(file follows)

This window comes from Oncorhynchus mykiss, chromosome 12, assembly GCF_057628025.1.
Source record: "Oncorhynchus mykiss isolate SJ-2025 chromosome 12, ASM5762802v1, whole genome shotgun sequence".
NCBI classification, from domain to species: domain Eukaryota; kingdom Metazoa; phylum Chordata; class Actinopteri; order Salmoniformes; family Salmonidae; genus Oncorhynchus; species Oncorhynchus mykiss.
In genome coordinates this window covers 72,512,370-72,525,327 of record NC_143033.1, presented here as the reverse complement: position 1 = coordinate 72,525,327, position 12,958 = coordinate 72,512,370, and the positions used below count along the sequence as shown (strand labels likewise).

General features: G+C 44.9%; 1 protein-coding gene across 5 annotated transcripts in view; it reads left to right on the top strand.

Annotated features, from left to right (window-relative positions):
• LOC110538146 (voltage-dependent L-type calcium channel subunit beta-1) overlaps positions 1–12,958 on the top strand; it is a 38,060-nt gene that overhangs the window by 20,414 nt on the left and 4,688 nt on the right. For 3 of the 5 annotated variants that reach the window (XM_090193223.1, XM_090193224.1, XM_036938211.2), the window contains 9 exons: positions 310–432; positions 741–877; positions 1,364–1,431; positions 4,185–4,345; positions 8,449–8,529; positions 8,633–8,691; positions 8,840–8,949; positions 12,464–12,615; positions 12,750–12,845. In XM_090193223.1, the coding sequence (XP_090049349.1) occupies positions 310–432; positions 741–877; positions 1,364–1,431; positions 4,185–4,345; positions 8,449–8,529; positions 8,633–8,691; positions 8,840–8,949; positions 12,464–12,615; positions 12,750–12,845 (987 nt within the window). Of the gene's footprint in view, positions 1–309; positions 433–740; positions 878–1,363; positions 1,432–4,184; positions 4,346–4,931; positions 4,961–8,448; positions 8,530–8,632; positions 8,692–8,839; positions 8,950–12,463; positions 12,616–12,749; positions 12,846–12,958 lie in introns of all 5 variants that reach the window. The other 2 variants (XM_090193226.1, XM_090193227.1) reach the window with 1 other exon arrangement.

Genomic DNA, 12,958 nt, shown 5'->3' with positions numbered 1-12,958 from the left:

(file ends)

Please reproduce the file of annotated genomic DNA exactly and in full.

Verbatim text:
This window comes from Oncorhynchus mykiss, chromosome 12, assembly GCF_057628025.1.
Source record: "Oncorhynchus mykiss isolate SJ-2025 chromosome 12, ASM5762802v1, whole genome shotgun sequence".
NCBI classification, from domain to species: domain Eukaryota; kingdom Metazoa; phylum Chordata; class Actinopteri; order Salmoniformes; family Salmonidae; genus Oncorhynchus; species Oncorhynchus mykiss.
In genome coordinates this window covers 72,512,370-72,525,327 of record NC_143033.1, presented here as the reverse complement: position 1 = coordinate 72,525,327, position 12,958 = coordinate 72,512,370, and the positions used below count along the sequence as shown (strand labels likewise).

General features: G+C 44.9%; 1 protein-coding gene across 5 annotated transcripts in view; it reads left to right on the top strand.

Annotated features, from left to right (window-relative positions):
• LOC110538146 (voltage-dependent L-type calcium channel subunit beta-1) overlaps positions 1–12,958 on the top strand; it is a 38,060-nt gene that overhangs the window by 20,414 nt on the left and 4,688 nt on the right. For 3 of the 5 annotated variants that reach the window (XM_090193223.1, XM_090193224.1, XM_036938211.2), the window contains 9 exons: positions 310–432; positions 741–877; positions 1,364–1,431; positions 4,185–4,345; positions 8,449–8,529; positions 8,633–8,691; positions 8,840–8,949; positions 12,464–12,615; positions 12,750–12,845. In XM_090193223.1, the coding sequence (XP_090049349.1) occupies positions 310–432; positions 741–877; positions 1,364–1,431; positions 4,185–4,345; positions 8,449–8,529; positions 8,633–8,691; positions 8,840–8,949; positions 12,464–12,615; positions 12,750–12,845 (987 nt within the window). Of the gene's footprint in view, positions 1–309; positions 433–740; positions 878–1,363; positions 1,432–4,184; positions 4,346–4,931; positions 4,961–8,448; positions 8,530–8,632; positions 8,692–8,839; positions 8,950–12,463; positions 12,616–12,749; positions 12,846–12,958 lie in introns of all 5 variants that reach the window. The other 2 variants (XM_090193226.1, XM_090193227.1) reach the window with 1 other exon arrangement.

Genomic DNA, 12,958 nt, shown 5'->3' with positions numbered 1-12,958 from the left: